US 530389 A
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' (No Model.) S. A BROOKS. 2 Shgets-heet 1;
PAINTERS SGAFPOLD. No. 530,389. Patented Dec. 4, 1394.
Attorney- (No Model.)
I 2 Sheets-Sheet 2. S. A. BROOKS. PAINTERS SGAFFOLD.
Patented Dec. 4, 1894.
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SPECIFICATION forming part of Letters Patent No. 530,389, dated December 4, 1894.
Application filed May 5,1894.
So all whom, it may concern:
Be it known that I, SEWELL A. BROOKS, a citizen of the United States, residing at Strykersville, in the county of Wyoming and State of New York, have invented certain new and useful Improvements .in Painters scaffolds; and I do hereby declare the following to be a full, clear, and exact description of the invention, such as will enable others skilled in the art to which it appertains to make and use the same, reference being bad to the accompanying drawings, and to figures of reference marked thereon, which form a part of this specification.
My invention relates to that class of apparatus which is specially designed to facilitate the painting of the outside walls of houses or buildings and consists of an extensible scafiold or frame-work of knockdown character adapted to be easily shifted and held in any location and provided with a platform vertically adjustable within such framework,
the platform having attachedthereto means for carrying the paint reservoir, upon which such reservoir is adjustable, as to position, both horizontally and vertically.
My invention consists further in other details of construction which will be more fully hereinafter set forth.
In the drawings, Figure 1 is a front elevation of my improved apparatus. Fig. 2 is a side elevation of the same, and Figs. 3, 4, and are detached detail views.
Referring to the drawings, 1, 1 are the end sections preferably consisting of ladders which may be of one or more lengths and if of more than one, their ends may be joined by the channeled plates 2 secured thereto by the bolts 3 which pass through the holes 4 and the side pieces 7 of the ladder.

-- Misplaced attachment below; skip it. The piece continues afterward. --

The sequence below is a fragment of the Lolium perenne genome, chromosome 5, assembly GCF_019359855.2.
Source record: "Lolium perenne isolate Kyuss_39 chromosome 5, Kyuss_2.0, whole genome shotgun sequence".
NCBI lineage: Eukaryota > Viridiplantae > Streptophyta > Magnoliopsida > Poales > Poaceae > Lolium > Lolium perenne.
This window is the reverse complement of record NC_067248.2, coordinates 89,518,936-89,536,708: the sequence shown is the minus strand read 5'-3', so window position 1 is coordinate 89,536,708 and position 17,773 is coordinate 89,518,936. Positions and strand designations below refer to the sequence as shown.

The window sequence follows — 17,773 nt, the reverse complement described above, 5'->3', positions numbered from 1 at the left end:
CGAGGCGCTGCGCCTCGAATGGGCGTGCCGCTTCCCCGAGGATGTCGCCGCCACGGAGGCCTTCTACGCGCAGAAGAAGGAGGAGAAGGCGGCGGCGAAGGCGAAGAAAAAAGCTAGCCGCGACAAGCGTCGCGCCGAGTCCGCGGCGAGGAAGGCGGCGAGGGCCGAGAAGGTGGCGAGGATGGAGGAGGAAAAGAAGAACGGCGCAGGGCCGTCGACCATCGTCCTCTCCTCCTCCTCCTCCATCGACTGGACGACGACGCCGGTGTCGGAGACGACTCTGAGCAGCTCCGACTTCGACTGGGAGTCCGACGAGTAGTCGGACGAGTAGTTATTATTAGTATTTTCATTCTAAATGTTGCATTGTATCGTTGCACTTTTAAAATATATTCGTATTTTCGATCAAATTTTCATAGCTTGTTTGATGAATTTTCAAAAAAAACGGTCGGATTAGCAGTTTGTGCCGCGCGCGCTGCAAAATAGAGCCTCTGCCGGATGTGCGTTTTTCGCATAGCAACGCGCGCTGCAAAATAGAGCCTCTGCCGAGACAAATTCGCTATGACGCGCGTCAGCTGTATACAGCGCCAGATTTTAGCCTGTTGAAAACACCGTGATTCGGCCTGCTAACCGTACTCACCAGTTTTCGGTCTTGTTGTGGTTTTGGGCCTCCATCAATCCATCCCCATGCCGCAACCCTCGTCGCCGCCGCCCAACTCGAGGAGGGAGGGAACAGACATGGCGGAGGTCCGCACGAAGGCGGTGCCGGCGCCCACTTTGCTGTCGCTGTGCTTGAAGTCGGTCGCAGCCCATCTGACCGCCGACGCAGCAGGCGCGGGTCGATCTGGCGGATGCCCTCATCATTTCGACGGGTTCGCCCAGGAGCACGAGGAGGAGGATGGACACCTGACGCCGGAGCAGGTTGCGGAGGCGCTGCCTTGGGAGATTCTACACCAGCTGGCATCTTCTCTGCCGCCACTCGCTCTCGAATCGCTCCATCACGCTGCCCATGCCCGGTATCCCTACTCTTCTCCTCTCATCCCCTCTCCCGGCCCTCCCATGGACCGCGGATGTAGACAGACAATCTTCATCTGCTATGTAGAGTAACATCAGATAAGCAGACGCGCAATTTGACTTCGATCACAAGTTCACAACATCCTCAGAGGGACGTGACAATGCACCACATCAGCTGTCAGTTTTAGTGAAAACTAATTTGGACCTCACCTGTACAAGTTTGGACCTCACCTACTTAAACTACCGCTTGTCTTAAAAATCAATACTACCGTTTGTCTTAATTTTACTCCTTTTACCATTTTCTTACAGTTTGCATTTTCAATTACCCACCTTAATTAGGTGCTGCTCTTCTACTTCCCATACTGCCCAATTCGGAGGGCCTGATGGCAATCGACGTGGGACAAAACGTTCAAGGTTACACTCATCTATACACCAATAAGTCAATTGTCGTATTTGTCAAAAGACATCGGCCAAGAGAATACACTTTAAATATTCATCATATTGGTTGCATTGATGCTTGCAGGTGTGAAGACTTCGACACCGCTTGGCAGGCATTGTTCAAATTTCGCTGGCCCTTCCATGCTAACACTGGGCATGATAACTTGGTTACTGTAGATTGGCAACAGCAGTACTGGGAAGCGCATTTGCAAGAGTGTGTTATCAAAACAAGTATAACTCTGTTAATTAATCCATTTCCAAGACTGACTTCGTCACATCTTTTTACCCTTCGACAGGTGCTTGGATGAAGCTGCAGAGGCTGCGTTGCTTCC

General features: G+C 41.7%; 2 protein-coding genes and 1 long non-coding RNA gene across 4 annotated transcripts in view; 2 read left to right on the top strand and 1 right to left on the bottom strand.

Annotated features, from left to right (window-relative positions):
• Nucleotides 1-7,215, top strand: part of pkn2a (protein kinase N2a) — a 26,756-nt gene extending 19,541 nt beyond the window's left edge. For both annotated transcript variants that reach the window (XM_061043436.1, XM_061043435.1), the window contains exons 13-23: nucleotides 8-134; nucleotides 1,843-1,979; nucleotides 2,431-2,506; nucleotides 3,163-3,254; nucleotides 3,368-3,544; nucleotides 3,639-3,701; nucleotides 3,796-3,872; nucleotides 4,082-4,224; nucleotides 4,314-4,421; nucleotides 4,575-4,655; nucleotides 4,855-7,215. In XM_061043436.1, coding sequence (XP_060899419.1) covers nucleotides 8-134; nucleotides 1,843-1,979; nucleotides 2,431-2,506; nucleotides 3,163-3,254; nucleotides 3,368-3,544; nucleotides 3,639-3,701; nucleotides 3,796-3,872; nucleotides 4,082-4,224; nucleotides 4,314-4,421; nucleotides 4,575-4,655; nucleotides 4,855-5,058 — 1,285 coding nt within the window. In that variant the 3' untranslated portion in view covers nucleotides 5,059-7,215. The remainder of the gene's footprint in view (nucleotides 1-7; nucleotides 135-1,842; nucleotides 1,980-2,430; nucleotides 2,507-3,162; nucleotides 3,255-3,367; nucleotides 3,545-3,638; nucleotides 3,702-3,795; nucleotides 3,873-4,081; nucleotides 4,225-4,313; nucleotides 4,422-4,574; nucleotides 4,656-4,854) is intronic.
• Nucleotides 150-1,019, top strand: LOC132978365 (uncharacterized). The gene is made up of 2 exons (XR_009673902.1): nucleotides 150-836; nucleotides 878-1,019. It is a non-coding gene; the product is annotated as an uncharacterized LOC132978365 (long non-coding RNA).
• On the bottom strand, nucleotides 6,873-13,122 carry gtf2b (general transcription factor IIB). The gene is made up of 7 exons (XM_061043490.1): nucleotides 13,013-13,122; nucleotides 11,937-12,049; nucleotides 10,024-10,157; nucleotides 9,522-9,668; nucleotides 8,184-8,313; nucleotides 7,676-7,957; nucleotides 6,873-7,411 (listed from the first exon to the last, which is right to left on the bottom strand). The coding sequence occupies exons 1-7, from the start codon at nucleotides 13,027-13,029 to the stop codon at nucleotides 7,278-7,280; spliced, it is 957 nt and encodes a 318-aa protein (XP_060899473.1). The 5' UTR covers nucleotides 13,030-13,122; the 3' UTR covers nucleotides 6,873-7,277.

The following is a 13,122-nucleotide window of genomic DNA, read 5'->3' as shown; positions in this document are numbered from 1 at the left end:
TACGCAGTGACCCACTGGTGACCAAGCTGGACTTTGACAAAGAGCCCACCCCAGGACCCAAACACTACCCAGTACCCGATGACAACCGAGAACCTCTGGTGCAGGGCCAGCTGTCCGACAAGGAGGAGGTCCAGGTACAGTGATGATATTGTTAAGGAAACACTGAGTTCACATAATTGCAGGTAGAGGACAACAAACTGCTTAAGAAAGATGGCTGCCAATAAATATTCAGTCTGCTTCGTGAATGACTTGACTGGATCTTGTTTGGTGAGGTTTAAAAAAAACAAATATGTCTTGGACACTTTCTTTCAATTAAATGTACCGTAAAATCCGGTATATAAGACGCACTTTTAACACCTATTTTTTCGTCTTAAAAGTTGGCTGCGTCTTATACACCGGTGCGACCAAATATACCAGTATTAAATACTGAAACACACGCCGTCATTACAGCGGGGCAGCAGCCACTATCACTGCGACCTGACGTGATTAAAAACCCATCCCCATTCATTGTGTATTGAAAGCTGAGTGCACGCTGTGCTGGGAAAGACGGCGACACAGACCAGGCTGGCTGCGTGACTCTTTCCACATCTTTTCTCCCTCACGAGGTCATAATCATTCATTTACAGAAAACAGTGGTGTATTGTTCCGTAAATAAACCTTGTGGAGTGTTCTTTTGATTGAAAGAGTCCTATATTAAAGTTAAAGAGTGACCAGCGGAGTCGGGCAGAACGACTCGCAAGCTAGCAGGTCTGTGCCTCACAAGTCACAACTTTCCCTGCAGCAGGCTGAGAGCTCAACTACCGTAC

5 is the cross-beam removably secured between the upper ends of the end sections 1, 1 by means of clamps composed of the twin jaws 6, 6, their inner ends being bolted to opposite sides of the cross-beam 5 and their outer free ends being adapted to embrace the side pieces 7, 7 of the end sections and be tightly clamped thereon by the bolt 8 and nut 9 the lever 10 being employed to turn the bolt 8 into tight engagement with the nut. The cross-beam 5, by means of the above clamps or any well known adjustable connection can thus always Serial No. 510,161- (No model.)
be secured in a horizontal position while the. end sections 1,1, retain a vertical position, for when one end section stands on ahighe'r level than the other (as when erected against a building located on an inclined plane) the cross-beam can be secured to that end section at a different relative position from what it is secured to the other end section. The diagonal braces 20, and tie rails 17, being also adjustable, the scafiold can readily be erected on any irregular or inclined surface.
The lowerend 0f the sections 1, 1, are united rigidly by the cross-beam l1 and are provided with the casters or wheels 12 having the screw-threaded shanks 13 engaging with the sockets 14 and 15 for the sake of rigidity.
This permits the wheels 12 to be turned in any direction to facilitate the moving of the frame work or to be raised and lowered as desired in connection with the rigid sidespurs 16, as when raised, they permit the spurs 16 to sink into the ground and form asolid bearingfor the frame-work and when lowered below the engaging ends of the spurs they hold such ends free of contact with the ground to permit the frame-work to be shifted in position upon its wheels or casters.
In order to hold the frame-work securely in its upright position I have provided the siderails 17, (see Fig. 2) removably secured at their inner ends to the end sections 1 by bolts. 18 and 19 are wheels or casters secured near their outer ends to assist in moving the framework.